DYNAMIC TYPE
You can store any type of value in the dynamic data type variable. Type checking for these types of variables takes place at runtime. Dynamic types are similar to object types except that type checking for object type variables takes place at compile time, whereas that for the dynamic type variables takes place at run-time.

STRING TYPE
The String Type allows you to assign any string values to a variable. The string type is an alias for the System.String class. It is derived from object type.

 

Pointer Types
Pointer type variables store the memory address of another type. Pointers in C# have the same capabilities as in C or C++.
Syntax for declaring a pointer type is:

type*  identifier;

For Example:

char* cptr;
int* iptr;

And now we have already discussed the C# Data Types 🙂

So. it’s the time to know C# Type Conversions 

Type conversion is basically type casting or converting one type of data to another type. In C#, type casting has two forms:

  •  Implicit type conversion – these conversions are performed by C# in a type-safe manner. Examples are conversions from smaller to larger integral types and conversions from derived classes to base classes.
  •  Explicit type conversion – these conversions are done explicitly by users using the pre-defined functions. Explicit conversions require a cast operator.

The following example shows an explicit type conversion:

namespace TypeConversionApplication</pre>
{
class ExplicitConversion
{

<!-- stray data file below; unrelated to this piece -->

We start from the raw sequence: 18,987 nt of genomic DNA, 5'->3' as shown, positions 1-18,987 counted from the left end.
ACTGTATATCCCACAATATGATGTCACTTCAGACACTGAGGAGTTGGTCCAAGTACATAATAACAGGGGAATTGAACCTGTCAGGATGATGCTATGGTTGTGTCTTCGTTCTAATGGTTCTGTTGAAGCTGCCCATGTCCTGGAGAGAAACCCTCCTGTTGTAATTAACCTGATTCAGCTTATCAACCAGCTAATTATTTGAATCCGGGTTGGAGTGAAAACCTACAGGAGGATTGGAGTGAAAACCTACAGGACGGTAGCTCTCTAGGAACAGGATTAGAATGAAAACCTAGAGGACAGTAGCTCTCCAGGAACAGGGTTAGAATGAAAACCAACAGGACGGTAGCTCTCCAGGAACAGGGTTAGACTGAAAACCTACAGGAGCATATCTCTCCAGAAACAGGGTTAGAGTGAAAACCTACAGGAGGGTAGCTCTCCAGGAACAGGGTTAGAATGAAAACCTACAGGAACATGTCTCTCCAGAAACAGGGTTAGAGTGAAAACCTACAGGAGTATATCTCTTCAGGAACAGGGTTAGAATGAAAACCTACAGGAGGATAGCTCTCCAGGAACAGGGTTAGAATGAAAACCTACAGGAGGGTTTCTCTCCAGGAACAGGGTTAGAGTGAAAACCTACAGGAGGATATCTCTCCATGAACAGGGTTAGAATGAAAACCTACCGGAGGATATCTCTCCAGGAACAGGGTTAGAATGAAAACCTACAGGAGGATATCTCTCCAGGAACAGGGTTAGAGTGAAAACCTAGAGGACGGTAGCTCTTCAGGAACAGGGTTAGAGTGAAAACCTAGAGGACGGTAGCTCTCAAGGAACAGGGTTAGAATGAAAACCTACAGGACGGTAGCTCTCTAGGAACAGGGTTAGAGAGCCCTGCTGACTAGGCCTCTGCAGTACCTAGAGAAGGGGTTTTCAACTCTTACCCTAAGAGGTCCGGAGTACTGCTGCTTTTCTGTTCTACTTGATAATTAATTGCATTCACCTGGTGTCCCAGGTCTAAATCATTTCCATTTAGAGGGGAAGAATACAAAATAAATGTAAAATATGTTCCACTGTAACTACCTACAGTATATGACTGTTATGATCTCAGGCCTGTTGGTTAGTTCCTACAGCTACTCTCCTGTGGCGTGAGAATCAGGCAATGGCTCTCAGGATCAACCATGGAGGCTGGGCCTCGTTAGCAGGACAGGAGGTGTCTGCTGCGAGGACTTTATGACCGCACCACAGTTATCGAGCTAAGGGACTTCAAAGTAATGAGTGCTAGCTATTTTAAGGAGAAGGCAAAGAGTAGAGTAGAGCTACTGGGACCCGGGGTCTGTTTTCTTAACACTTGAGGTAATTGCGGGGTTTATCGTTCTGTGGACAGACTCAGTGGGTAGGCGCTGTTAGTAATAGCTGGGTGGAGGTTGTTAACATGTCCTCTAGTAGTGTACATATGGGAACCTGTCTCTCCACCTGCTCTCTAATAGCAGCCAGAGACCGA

static void Main(string[] args)
{
double d = 5673.74;
int i;
// cast double to int.
i = (int)d;
Console.WriteLine(i);
Console.ReadKey();
}
}
}

 

C# Type Conversion Methods
The link below declares the built-in type conversion methods:
http://sdrv.ms/1bwg2Fi

The following example converts various value types to string type:

namespace TypeConversionApplication
 {
     class StringConversion
     {
         static void Main(string[] args)
         {
             int i = 75;
             float f = 53.005f;
             double d = 2345.7652;
             bool b = true;
             Console.WriteLine(i.ToString());
             Console.WriteLine(f.ToString());
             Console.WriteLine(d.ToString());
             Console.WriteLine(b.ToString());
             Console.ReadKey(); 
         }
     }
 }

 

And now we have already finished our lesson 🙂
Next time we will talk about exciting topic so, Stay tuned 🙂
And if you need any help or support, Feel free to contact me 🙂